Art direction | Exhibition | Graphic Design | Set Design | Norm Critical practice | Print on Fabric
Today’s fashion industry is glamorizing feminist movements and reducing them to a slogan directly printed on products as marketing tools. But what lies behind these new ways of communicating?
This work explore the relationship between the H&M group using feminism marketing to sell clothes, and the working conditions in the factories that make them.
In her lecture Calling Bullsh*t on Faux Feminism as a Marketing Commodity, communications consultant Katie Martell uses the term faux feminism for the exploitation of feminism by the advertising industry. Brands are using feminist narratives to profit from women’s engagement. They have seen an opportunity to sell more products to more women while glorifying their brand image.
We have focused our work on the garment industry, taking the H&M Group as a case study. It is an interesting example as this group has several brands – H&M, COS, WEEKDAY, MONKI, H&M HOME, & other stories, ARKET and AFOUND – all of which communicate in different ways.
One of their brands, MONKI, is constructed around feminist narratives. The brand uses pale pink, body diversity and feminist statement as part of its identity. For its 10-year anniversary, the campaign Monkifesto highlighted 10 statements, such as “knowledge is queen”, “please yo’self” or “salute sisterhood”. They were advocating for women’s empowerment and claimed that as their brand values. But what is behind this marketing strategy? Does this company really “empowher” the women working in it? Under what conditions do the women who make these slogan tees really work?
“Working using the machine the whole day, for 12 hours, with only half-an-hour of break leaves my legs swollen. By evening it os very difficult to walk with that pain in my leg. I cannot even stand up for a while and take a walk, stretch my legs. I just have to complete my target.”
Some employees and customers may think they are contributing to a good cause by selling or buying empowering slogan garments from a company that seems progressive and feminist. They may think that wearing feminist slogans printed on products is one way of engaging in a direct dialogue with the people who react to it and therefore spreading political messages. Also, they may believe that they are a part of a company fighting for equality, standing for feminist values. But in reality, a lot of these companies are just using feminist narratives as marketing tools while enslaving women. It is what Katie Martell has called the illusion of progress.
“Girls are harassed by male workers in the factory. I have seen supervisors and mechanics pull their hair, hit their buttocks, and touch their shoulders. This happens a lot when they wait in line to use finger-print machines.”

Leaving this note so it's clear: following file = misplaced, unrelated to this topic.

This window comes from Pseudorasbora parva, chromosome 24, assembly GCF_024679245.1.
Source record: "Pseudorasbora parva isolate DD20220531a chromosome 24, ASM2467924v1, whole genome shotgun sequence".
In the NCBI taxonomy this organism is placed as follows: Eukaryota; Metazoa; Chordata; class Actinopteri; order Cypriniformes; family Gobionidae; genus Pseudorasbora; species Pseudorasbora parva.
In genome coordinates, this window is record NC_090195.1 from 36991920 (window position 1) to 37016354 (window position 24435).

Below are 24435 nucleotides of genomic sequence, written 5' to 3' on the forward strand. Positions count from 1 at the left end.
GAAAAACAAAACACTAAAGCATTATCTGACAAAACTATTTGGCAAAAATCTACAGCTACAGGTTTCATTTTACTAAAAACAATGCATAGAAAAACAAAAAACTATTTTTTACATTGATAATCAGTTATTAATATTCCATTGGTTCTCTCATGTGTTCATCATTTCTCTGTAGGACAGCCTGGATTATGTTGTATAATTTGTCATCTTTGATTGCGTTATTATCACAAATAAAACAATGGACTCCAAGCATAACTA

Monki is also collaborating with organisations like RFSU, Mental Health Europe and The Cup Foundation, but is this just a marketing strategy to whitewash their image? One press release states that “female empowerment is at the core of everything we do at Monki. I’m very proud to launch our collaboration with Lunette and The Cup Foundation and to provide young women in Kenya with access to menstrual care and education.” This can be read on Monki’s website, in the section about their campaign “periods are cool”. But what is happening in their factories? Are periods cool for all the women working for them?
You cannot empower some women while enslaving others. It is important to connect the products we buy to the women workers’ voices, too often forgotten and hidden by faux feminism used by companies. By superimposing the workers’ voices from some H&M suppliers on top of the H&M’s slogans used as feminist marketing, the reality behind these shiny clothes is revealed. It shows the way fashion industries are capitalising on feminist movements and how companies profit from them.
Sadly, H&M Group is just an example amongst others. The global North is using the global South to profit from a cheap underpaid workforce. While feminist prints are appearing on mass produced garments, companies are neglecting to deal with their responsibilities in producing inequalities. Fast fashion is dictating the cadence of garment production, making the production targets harder to meet, which consequently brings violence. Apart from a change in the marketing strategies, industries are failing to take action. From underpaid workers to physical violence, the range of oppression and abuse, especially toward women, is deeply ingrained in the fashion industry.
They are playing with the naivety and trust of their customers, who are often disconnected and unaware of what is happening in their factories overseas. At the same time as these garments with feminist slogan are sold, women in factories are starving, assaulted, raped and underpaid. While they are opening more shops, for the 2019 financial year around 335 new stores are planned to open, not a single worker is making a living wage.
These companies are tricking people with ctheir communication. Let’s give more voices to the workers, let’s take our responsibilities and let’s keep awareness of the workers suffering instead of buying the next trendy tee.
“Woever, who is going to wear these clothes, I hope they can feel me. I hope they can just give me a chance to be free of this suffering.” Nasreen Sheikh – Founder & Executive Director: Local women’s handicrafts